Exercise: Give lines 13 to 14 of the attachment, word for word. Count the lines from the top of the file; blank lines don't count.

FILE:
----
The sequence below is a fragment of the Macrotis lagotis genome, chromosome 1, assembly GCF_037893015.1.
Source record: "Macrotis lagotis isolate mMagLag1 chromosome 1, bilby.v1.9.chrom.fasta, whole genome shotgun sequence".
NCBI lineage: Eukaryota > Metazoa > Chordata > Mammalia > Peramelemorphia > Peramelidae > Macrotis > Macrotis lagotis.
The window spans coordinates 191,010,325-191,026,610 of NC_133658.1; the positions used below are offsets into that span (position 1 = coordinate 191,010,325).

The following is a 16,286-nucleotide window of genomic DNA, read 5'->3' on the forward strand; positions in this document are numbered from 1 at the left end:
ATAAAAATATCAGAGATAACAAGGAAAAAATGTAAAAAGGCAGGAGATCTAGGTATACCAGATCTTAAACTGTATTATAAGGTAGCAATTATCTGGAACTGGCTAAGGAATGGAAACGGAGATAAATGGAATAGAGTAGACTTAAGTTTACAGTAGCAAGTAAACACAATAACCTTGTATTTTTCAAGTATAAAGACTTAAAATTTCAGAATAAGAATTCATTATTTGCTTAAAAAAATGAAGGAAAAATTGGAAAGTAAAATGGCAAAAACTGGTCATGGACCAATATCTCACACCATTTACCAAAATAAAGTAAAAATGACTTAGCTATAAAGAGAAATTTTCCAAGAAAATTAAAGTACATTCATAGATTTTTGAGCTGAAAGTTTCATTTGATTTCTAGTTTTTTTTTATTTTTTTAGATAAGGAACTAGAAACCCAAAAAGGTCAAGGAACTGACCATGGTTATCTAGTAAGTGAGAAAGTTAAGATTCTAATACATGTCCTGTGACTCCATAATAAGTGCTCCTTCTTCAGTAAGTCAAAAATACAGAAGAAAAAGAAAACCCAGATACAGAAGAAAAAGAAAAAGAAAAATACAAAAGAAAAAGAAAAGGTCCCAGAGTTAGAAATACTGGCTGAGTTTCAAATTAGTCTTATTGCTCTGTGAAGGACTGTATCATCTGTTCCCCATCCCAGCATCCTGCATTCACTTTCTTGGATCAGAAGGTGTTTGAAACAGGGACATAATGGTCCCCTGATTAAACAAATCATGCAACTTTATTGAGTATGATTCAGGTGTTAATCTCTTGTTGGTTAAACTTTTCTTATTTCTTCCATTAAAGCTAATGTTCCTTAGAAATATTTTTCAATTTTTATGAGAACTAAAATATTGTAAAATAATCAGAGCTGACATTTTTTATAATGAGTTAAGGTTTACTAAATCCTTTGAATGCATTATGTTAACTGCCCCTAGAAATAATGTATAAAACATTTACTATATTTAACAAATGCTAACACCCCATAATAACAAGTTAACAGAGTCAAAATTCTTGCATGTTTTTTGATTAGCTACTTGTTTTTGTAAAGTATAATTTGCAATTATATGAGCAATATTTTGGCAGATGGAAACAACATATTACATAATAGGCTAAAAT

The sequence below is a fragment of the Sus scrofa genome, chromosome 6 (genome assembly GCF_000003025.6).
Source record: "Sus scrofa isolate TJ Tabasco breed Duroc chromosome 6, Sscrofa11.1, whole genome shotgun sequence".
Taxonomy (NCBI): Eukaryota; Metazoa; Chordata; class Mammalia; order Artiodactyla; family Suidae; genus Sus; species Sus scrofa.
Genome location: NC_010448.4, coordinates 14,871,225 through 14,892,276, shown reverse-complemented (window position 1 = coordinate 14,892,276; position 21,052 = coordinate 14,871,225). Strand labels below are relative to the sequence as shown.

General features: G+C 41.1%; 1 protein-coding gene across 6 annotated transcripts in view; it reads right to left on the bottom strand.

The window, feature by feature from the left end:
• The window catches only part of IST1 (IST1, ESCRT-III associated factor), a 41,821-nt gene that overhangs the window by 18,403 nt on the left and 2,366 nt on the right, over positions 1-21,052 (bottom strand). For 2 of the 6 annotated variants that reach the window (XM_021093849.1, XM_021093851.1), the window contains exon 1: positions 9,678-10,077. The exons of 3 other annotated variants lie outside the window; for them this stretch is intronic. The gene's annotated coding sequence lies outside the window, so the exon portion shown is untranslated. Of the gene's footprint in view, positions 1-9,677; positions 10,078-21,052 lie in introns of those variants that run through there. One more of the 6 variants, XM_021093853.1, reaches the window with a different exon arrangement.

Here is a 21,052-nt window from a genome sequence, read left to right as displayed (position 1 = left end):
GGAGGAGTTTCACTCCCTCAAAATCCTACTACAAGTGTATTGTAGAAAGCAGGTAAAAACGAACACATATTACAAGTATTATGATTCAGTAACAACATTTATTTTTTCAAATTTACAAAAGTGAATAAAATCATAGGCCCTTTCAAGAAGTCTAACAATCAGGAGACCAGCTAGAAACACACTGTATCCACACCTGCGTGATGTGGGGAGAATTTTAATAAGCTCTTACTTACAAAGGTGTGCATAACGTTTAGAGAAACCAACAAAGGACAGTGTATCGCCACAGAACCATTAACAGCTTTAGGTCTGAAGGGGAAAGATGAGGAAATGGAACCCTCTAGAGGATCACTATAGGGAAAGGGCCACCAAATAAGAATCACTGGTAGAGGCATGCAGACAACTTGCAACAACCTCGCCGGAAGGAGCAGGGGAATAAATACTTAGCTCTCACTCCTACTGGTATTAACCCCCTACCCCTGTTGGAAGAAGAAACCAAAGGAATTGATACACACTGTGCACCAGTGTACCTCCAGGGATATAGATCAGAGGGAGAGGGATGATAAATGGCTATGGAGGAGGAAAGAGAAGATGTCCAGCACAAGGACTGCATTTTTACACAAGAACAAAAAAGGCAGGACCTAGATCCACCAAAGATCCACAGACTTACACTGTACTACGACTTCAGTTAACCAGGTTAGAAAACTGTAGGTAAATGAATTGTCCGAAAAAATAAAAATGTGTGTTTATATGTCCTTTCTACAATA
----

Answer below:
• The window catches only part of IST1 (IST1, ESCRT-III associated factor), a 41,821-nt gene that overhangs the window by 18,403 nt on the left and 2,366 nt on the right, over positions 1-21,052 (bottom strand). For 2 of the 6 annotated variants that reach the window (XM_021093849.1, XM_021093851.1), the window contains exon 1: positions 9,678-10,077. The exons of 3 other annotated variants lie outside the window; for them this stretch is intronic. The gene's annotated coding sequence lies outside the window, so the exon portion shown is untranslated. Of the gene's footprint in view, positions 1-9,677; positions 10,078-21,052 lie in introns of those variants that run through there. One more of the 6 variants, XM_021093853.1, reaches the window with a different exon arrangement.

Here is a 21,052-nt window from a genome sequence, read left to right as displayed (position 1 = left end):